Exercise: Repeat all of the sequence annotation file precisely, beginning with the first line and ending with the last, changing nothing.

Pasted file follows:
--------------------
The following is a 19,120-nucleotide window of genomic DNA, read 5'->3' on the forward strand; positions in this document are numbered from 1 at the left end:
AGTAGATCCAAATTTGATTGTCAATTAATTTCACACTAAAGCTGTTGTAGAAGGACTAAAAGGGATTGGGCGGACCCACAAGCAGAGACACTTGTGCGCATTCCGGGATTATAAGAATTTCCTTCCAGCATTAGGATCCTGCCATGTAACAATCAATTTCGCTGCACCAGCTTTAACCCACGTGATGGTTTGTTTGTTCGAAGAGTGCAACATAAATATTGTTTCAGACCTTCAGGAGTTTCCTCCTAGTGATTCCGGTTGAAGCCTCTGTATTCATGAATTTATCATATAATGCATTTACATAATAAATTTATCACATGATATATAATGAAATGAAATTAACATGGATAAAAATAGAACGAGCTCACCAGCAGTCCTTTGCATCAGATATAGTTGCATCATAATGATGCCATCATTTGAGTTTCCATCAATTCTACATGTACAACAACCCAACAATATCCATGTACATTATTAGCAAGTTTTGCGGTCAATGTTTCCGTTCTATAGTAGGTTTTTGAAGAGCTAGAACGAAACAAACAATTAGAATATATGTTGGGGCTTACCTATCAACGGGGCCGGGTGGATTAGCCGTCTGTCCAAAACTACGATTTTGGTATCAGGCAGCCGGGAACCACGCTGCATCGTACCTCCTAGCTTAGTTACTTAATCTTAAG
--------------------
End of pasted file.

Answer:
The following is a 19,120-nucleotide window of genomic DNA, read 5'->3' on the forward strand; positions in this document are numbered from 1 at the left end:
AGTAGATCCAAATTTGATTGTCAATTAATTTCACACTAAAGCTGTTGTAGAAGGACTAAAAGGGATTGGGCGGACCCACAAGCAGAGACACTTGTGCGCATTCCGGGATTATAAGAATTTCCTTCCAGCATTAGGATCCTGCCATGTAACAATCAATTTCGCTGCACCAGCTTTAACCCACGTGATGGTTTGTTTGTTCGAAGAGTGCAACATAAATATTGTTTCAGACCTTCAGGAGTTTCCTCCTAGTGATTCCGGTTGAAGCCTCTGTATTCATGAATTTATCATATAATGCATTTACATAATAAATTTATCACATGATATATAATGAAATGAAATTAACATGGATAAAAATAGAACGAGCTCACCAGCAGTCCTTTGCATCAGATATAGTTGCATCATAATGATGCCATCATTTGAGTTTCCATCAATTCTACATGTACAACAACCCAACAATATCCATGTACATTATTAGCAAGTTTTGCGGTCAATGTTTCCGTTCTATAGTAGGTTTTTGAAGAGCTAGAACGAAACAAACAATTAGAATATATGTTGGGGCTTACCTATCAACGGGGCCGGGTGGATTAGCCGTCTGTCCAAAACTACGATTTTGGTATCAGGCAGCCGGGAACCACGCTGCATCGTACCTCCTAGCTTAGTTACTTAATCTTAAG